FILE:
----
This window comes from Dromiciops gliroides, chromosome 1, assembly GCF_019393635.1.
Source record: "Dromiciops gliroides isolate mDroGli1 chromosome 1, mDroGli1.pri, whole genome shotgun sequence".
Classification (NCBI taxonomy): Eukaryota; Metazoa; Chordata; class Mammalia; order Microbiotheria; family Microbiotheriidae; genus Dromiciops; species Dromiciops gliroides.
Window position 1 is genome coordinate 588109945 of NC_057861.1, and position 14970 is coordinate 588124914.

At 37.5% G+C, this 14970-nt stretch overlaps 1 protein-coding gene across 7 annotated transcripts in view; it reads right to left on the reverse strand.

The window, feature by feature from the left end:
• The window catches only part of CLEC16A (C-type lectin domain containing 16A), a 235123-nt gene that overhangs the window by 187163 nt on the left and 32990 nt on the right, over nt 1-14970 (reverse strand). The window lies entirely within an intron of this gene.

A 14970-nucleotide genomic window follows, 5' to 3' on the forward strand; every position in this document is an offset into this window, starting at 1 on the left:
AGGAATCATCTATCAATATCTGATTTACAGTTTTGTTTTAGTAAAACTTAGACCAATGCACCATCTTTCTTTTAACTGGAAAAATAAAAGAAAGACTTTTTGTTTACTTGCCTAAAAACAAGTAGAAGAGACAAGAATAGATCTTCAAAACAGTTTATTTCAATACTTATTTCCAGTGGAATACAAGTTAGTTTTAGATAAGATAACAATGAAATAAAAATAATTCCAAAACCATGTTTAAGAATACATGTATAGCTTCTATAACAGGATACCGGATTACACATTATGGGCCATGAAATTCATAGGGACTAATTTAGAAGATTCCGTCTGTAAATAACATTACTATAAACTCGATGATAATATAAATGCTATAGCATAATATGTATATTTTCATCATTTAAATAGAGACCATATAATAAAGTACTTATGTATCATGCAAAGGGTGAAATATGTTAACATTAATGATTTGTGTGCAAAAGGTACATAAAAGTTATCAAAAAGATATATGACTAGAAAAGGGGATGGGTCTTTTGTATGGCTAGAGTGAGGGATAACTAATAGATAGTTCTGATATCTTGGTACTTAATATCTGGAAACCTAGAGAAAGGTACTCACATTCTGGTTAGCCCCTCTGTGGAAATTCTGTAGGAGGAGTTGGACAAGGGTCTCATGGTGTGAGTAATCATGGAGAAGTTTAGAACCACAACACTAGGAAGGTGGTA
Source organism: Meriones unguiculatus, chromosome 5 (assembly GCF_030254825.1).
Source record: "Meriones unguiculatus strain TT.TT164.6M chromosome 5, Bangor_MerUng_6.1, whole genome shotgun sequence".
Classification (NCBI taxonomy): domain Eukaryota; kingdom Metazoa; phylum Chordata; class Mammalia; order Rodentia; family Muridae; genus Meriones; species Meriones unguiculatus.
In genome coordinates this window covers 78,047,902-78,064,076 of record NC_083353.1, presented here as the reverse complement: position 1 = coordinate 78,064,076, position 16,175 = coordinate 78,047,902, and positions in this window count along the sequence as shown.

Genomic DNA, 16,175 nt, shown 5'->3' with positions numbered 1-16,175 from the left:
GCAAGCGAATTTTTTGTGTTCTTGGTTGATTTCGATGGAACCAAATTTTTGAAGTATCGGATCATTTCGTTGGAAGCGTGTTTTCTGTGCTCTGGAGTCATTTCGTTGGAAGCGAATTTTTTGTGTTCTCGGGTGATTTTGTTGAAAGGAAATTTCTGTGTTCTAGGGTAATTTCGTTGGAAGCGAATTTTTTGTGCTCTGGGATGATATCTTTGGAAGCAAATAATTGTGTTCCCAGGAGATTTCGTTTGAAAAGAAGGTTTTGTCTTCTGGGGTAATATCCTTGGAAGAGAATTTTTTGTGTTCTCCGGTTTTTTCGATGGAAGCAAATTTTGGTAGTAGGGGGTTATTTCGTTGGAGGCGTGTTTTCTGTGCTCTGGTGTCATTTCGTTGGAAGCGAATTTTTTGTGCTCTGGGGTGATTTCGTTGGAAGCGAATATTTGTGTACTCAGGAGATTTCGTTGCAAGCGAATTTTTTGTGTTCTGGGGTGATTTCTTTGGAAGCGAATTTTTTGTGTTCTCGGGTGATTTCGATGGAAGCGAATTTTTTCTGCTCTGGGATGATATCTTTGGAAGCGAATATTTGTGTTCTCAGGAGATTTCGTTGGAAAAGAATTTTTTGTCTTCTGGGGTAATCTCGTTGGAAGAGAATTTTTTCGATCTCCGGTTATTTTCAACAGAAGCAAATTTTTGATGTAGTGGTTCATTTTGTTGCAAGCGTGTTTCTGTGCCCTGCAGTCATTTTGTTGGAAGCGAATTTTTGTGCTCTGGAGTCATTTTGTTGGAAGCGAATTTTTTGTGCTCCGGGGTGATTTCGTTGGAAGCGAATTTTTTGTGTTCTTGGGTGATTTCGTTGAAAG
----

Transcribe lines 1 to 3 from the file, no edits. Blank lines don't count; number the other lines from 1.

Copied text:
This window comes from Dromiciops gliroides, chromosome 1, assembly GCF_019393635.1.
Source record: "Dromiciops gliroides isolate mDroGli1 chromosome 1, mDroGli1.pri, whole genome shotgun sequence".
Classification (NCBI taxonomy): Eukaryota; Metazoa; Chordata; class Mammalia; order Microbiotheria; family Microbiotheriidae; genus Dromiciops; species Dromiciops gliroides.